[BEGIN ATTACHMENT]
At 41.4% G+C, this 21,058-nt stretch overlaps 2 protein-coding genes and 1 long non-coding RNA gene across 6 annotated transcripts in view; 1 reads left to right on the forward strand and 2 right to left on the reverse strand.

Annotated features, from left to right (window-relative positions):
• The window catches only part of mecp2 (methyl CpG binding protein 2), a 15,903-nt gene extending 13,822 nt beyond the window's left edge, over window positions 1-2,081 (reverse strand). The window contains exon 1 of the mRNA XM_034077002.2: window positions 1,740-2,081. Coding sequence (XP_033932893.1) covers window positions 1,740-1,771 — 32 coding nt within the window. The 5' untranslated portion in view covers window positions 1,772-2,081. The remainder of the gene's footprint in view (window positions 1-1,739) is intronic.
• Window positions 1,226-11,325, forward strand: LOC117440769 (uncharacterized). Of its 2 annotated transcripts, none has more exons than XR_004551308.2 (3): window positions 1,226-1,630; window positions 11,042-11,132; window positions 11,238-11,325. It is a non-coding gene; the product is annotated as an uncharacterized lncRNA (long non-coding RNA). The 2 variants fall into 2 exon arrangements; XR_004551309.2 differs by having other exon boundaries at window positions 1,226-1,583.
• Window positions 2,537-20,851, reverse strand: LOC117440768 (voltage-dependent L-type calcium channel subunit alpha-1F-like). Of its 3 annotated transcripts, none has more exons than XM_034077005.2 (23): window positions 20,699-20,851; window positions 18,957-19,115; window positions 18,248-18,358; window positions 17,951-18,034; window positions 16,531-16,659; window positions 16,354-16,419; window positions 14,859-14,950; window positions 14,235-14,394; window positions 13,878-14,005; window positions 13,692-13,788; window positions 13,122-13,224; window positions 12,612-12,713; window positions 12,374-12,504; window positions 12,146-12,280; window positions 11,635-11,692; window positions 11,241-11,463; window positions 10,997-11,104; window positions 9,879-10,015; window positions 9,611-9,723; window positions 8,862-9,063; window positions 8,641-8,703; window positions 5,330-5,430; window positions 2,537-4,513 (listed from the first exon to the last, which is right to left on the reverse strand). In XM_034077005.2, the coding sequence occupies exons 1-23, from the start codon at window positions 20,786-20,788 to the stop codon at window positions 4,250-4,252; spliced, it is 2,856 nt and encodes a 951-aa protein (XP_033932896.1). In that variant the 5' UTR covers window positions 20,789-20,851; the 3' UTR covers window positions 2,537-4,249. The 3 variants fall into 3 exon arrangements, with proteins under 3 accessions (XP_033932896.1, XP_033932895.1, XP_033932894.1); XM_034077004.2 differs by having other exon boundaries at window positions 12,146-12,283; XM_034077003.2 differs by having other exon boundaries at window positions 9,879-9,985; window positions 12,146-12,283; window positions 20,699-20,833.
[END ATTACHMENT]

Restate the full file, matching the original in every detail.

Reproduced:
At 41.4% G+C, this 21,058-nt stretch overlaps 2 protein-coding genes and 1 long non-coding RNA gene across 6 annotated transcripts in view; 1 reads left to right on the forward strand and 2 right to left on the reverse strand.

Annotated features, from left to right (window-relative positions):
• The window catches only part of mecp2 (methyl CpG binding protein 2), a 15,903-nt gene extending 13,822 nt beyond the window's left edge, over window positions 1-2,081 (reverse strand). The window contains exon 1 of the mRNA XM_034077002.2: window positions 1,740-2,081. Coding sequence (XP_033932893.1) covers window positions 1,740-1,771 — 32 coding nt within the window. The 5' untranslated portion in view covers window positions 1,772-2,081. The remainder of the gene's footprint in view (window positions 1-1,739) is intronic.
• Window positions 1,226-11,325, forward strand: LOC117440769 (uncharacterized). Of its 2 annotated transcripts, none has more exons than XR_004551308.2 (3): window positions 1,226-1,630; window positions 11,042-11,132; window positions 11,238-11,325. It is a non-coding gene; the product is annotated as an uncharacterized lncRNA (long non-coding RNA). The 2 variants fall into 2 exon arrangements; XR_004551309.2 differs by having other exon boundaries at window positions 1,226-1,583.
• Window positions 2,537-20,851, reverse strand: LOC117440768 (voltage-dependent L-type calcium channel subunit alpha-1F-like). Of its 3 annotated transcripts, none has more exons than XM_034077005.2 (23): window positions 20,699-20,851; window positions 18,957-19,115; window positions 18,248-18,358; window positions 17,951-18,034; window positions 16,531-16,659; window positions 16,354-16,419; window positions 14,859-14,950; window positions 14,235-14,394; window positions 13,878-14,005; window positions 13,692-13,788; window positions 13,122-13,224; window positions 12,612-12,713; window positions 12,374-12,504; window positions 12,146-12,280; window positions 11,635-11,692; window positions 11,241-11,463; window positions 10,997-11,104; window positions 9,879-10,015; window positions 9,611-9,723; window positions 8,862-9,063; window positions 8,641-8,703; window positions 5,330-5,430; window positions 2,537-4,513 (listed from the first exon to the last, which is right to left on the reverse strand). In XM_034077005.2, the coding sequence occupies exons 1-23, from the start codon at window positions 20,786-20,788 to the stop codon at window positions 4,250-4,252; spliced, it is 2,856 nt and encodes a 951-aa protein (XP_033932896.1). In that variant the 5' UTR covers window positions 20,789-20,851; the 3' UTR covers window positions 2,537-4,249. The 3 variants fall into 3 exon arrangements, with proteins under 3 accessions (XP_033932896.1, XP_033932895.1, XP_033932894.1); XM_034077004.2 differs by having other exon boundaries at window positions 12,146-12,283; XM_034077003.2 differs by having other exon boundaries at window positions 9,879-9,985; window positions 12,146-12,283; window positions 20,699-20,833.